It was not our desire to reduce the number of early voting locations for the Runoff, but unfortunately it became a necessity.

We lost several of our advance voting managers and assistant managers due to the holidays, the work load and the pandemic. In addition, the remaining team members who agreed to work would do so only if the hours were less onerous.

For November, we stretched our staff to the limit to offer eleven locations. Each management team consisting of a manager and two assistant managers worked six days a week from at least 6am to 9pm or later.

Each three-person management team, required by law to be present at each location, was solely responsible for their site for the entire three week period.

For the Runoff, we agreed to increase the number of management staff at our five main voting locations, so that each person could work a less exhausting shift. This has reduced our pool of managers for additional satellite locations.

We are at the end of the election cycle and many are tired or just unwilling to work so hard, especially during this time of year. As we gear up for the next election cycle, hopefully we will not have to battle a pandemic and can train up more people to get us through the entire cycle.

We are planning to have additional check-in stations, staffed with Temps, at each of the five locations, to handle more voters through that process. With a short ballot, the actual voting time should be quick and the check-in process will be the key to moving people through.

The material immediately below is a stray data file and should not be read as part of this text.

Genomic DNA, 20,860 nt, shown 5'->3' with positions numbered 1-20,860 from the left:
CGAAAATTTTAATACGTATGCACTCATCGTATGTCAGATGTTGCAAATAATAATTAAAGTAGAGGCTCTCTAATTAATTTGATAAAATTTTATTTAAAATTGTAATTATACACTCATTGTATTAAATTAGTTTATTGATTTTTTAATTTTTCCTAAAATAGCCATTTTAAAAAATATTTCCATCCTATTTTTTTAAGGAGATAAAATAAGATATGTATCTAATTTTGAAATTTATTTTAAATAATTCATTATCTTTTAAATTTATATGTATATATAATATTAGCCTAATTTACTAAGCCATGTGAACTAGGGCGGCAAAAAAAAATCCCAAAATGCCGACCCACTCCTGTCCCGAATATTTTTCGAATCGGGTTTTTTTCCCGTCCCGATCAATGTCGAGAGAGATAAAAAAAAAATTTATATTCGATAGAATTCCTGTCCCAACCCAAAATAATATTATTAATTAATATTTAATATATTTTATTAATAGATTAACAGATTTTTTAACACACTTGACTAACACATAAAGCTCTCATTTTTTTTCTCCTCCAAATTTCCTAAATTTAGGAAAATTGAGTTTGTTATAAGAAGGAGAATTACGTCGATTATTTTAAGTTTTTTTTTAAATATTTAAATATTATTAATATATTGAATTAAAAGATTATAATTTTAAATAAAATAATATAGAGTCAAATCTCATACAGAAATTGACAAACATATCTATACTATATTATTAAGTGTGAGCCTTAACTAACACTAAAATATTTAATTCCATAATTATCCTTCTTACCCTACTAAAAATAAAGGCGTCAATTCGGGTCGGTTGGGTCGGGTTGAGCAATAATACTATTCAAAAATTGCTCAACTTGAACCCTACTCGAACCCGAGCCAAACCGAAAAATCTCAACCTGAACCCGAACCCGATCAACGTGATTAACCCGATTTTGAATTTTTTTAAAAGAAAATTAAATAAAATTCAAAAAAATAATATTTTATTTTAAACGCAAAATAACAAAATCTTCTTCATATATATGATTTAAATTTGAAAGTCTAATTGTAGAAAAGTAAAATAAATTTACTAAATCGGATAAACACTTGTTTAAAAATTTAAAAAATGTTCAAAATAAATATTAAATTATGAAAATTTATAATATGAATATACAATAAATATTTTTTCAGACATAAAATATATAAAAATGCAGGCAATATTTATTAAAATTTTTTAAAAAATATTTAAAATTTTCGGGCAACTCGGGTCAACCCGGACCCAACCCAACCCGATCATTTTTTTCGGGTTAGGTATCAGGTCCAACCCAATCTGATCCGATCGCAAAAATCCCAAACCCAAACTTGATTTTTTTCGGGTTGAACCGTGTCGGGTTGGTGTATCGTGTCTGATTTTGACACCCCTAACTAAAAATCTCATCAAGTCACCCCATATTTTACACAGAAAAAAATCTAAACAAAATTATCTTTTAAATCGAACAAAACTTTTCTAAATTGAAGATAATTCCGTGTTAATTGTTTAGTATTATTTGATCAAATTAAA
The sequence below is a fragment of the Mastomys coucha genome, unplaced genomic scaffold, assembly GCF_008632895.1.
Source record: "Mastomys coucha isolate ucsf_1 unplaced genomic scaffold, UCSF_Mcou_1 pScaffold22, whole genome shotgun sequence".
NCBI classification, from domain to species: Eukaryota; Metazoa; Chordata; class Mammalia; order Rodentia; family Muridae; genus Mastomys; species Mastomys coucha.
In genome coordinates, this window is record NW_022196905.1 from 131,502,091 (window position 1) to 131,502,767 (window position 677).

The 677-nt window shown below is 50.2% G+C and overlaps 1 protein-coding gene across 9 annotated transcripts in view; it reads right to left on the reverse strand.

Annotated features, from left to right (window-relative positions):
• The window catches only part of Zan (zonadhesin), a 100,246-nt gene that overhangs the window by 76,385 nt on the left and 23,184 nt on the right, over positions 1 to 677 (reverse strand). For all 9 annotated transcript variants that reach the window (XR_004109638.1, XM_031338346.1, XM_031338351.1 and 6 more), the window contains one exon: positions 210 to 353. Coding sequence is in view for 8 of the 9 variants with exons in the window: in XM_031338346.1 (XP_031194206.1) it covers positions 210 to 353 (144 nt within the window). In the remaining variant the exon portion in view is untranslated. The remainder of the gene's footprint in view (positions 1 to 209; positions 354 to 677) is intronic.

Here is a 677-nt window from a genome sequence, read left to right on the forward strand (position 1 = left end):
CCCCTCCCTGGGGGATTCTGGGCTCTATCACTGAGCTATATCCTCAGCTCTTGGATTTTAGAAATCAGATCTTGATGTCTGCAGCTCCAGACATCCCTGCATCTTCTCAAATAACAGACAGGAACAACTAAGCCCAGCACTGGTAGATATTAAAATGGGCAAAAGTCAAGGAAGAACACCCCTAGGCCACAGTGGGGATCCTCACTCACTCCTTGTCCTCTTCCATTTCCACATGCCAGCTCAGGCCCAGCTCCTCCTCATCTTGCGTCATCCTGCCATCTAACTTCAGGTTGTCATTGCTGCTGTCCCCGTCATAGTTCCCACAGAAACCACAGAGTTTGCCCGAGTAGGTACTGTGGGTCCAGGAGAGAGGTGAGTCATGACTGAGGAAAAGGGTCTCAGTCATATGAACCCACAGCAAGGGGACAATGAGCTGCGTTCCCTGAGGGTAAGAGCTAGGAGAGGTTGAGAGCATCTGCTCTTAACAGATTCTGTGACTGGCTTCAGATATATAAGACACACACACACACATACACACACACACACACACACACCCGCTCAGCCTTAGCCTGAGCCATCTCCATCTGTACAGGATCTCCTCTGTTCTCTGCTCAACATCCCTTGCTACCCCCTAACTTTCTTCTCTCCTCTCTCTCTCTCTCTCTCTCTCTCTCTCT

I am often asked why we can’t just use election day poll managers to manage the advance voting locations.

Certainly these are people we can recruit from for the next cycle, but they will require more training to run an advance voting location than we can provide at this time.

The processes during AV are very different than on election day and that is why we use regular seasonal employees to run these voting locations. Our seasonal employees regularly work in the State registration systems known as ENet, from which absentee and advance ballots are issued, whereas poll managers have no training or experience using the system.

Also, the voting equipment is used differently in AV, as it must be put in a different state every evening to be used over multiple days. Conversely, the election day managers only know how to close out the equipment at the end of the day and print results tapes. Because of the multi-day usage, the reconciliation forms are also very different as well. In short, it is not a simple transition from managing a poll to managing AV; therefore, it is not a solution we can use for January.

The organizations that signed the letter to Brad Raffensperger

The following organizations signed the letter to Raffensperger:

All Voting is Local
Asian American Advocacy Fund
Black Voters Matter Fund
Campaign Legal Center
Georgia NAACP
NAACP Legal Defense Fund
Planned Parenthood Southeast
Southern Poverty Law Center Action Fund
Voting Rights Lab Action